start from scratch
With no help from anything done before; from the beginning; from nothing.
Dick built a radio from scratch.
In sewing class, Mary already knew how to sew a little, but Jane had to start from scratch.
put one's money on a scratched horse
To bet on a certain failure; to gamble without a chance of winning.
You bet on the New York Mets to win the World Series? Why put your money on a scratched horse?
scratch around for
To search randomly for something.
If you scratch around for a more reliable used car, maybe you'll feel more confident on the road.
scratch one's back
To do something kind and helpful for someone or to flatter him in the hope that he will do something for you. Usually used in the expression You scratch my back and I'll scratch yours.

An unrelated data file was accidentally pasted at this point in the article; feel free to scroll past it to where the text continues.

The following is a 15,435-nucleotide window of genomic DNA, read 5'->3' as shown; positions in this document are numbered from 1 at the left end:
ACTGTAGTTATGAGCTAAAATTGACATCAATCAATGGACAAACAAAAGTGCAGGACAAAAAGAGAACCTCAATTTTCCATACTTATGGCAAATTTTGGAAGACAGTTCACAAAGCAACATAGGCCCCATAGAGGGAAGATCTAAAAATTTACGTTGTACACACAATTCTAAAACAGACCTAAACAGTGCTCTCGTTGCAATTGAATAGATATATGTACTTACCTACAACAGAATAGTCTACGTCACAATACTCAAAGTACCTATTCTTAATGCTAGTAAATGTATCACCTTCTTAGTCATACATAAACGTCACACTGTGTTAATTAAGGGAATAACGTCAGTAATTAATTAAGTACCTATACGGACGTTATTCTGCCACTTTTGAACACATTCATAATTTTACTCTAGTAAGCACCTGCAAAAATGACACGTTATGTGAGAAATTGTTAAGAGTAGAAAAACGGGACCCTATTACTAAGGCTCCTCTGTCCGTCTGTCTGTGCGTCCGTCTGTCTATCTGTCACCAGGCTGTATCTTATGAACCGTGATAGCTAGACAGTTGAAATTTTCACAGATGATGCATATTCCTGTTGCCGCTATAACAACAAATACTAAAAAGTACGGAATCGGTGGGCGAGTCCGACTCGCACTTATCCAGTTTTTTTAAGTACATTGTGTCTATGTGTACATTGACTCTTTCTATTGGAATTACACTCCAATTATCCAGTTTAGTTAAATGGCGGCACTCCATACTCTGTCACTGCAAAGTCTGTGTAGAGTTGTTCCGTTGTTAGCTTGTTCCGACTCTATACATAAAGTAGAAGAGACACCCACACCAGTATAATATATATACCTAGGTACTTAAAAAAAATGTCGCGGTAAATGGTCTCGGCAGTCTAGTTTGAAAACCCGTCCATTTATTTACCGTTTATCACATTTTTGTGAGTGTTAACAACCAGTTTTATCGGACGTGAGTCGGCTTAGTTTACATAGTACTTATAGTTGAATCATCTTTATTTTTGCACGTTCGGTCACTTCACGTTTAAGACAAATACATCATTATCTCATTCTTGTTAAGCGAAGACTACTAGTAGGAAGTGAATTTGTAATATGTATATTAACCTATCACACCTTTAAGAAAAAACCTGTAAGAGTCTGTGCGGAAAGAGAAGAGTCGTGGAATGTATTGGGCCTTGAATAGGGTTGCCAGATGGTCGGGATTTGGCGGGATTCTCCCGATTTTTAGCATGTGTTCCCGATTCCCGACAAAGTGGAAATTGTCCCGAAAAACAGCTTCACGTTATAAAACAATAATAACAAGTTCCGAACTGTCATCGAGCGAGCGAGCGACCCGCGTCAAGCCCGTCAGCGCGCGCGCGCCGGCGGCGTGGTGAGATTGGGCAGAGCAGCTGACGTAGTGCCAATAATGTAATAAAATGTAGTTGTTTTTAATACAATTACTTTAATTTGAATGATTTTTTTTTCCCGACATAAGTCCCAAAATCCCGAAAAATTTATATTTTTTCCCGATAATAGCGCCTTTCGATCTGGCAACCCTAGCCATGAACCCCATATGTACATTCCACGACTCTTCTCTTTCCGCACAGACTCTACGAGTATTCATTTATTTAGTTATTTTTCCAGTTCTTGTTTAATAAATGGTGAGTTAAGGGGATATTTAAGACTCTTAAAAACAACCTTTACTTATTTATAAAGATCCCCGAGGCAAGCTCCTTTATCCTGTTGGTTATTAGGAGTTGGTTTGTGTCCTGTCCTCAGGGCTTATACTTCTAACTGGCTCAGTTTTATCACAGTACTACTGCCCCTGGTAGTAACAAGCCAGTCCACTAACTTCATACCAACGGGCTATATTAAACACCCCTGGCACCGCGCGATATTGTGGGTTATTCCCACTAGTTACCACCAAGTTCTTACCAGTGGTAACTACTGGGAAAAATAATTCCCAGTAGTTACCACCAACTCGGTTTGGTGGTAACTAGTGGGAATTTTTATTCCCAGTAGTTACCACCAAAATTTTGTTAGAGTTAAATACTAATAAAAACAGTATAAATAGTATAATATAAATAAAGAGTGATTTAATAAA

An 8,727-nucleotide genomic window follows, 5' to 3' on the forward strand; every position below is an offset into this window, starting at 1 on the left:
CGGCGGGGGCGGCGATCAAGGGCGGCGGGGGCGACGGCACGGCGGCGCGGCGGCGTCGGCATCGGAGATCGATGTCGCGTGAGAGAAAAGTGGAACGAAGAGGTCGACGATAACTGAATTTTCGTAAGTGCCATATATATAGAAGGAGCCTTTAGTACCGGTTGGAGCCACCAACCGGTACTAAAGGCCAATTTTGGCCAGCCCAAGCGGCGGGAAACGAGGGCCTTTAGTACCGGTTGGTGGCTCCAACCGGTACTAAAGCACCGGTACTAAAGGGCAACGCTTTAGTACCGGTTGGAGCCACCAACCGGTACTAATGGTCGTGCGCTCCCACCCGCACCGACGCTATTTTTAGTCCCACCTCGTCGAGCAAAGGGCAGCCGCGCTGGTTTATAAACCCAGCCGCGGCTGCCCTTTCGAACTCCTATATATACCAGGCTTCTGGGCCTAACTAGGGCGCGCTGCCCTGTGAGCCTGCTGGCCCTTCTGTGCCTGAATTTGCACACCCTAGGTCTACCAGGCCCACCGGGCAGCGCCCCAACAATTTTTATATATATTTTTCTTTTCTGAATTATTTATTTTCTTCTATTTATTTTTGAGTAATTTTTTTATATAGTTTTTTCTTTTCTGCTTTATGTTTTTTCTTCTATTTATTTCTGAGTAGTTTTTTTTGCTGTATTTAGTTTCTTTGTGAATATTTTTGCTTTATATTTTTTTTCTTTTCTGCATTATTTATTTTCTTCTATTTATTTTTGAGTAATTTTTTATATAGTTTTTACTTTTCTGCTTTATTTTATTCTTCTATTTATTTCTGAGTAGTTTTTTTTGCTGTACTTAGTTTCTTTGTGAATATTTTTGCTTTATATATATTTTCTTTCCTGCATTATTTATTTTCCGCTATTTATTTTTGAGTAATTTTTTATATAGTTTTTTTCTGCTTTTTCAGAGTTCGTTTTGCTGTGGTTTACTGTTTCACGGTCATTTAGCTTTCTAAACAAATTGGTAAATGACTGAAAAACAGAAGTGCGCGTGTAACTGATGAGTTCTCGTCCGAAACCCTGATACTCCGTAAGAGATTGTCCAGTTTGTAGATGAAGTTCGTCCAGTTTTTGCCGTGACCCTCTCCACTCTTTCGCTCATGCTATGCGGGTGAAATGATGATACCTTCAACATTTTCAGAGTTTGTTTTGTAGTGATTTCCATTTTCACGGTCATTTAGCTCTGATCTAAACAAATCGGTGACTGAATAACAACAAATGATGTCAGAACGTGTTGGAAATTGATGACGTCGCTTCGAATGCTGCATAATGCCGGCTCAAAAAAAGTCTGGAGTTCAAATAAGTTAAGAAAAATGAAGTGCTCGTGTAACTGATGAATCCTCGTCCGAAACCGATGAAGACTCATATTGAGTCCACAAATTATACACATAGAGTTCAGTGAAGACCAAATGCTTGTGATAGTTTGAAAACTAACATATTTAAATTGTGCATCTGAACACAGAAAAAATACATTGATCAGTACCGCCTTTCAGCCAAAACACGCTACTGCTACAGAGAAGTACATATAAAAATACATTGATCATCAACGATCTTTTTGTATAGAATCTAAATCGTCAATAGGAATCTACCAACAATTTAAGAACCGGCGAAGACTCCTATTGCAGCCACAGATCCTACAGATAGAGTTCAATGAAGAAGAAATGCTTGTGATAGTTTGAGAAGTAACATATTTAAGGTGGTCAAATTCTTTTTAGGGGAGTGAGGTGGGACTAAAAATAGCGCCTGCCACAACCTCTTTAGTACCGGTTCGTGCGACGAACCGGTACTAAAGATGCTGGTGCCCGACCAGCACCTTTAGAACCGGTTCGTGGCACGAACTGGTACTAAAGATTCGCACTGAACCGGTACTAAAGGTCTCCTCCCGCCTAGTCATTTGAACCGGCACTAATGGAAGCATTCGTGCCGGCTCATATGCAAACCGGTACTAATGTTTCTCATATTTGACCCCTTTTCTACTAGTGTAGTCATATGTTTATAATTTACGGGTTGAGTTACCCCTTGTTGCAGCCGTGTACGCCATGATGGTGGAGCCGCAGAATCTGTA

Mary asked Jean to introduce her to her brother. Jean said, "You scratch my back and I'll scratch yours."
scratch the surface
To learn or understand very little about something. Usually used with a limiting adverb (as only, hardly).
We thought we understood Africa but when we made a trip there we found we had only scratched the surface.
High school students have only scratched the surface of their subjects, and even after college graduation, they still find there is much more to learn.
up to par
up to the mark
up to scratch
up to snuff
In good or normal health or physical condition.
I have a cold and don't feel up to par.
The boxer is training for the fight but he isn't up to scratch yet.
As good as usual; up to the usual level or quality.
The TV program was not up to par tonight.
John will have to work hard to bring his grades up to snuff.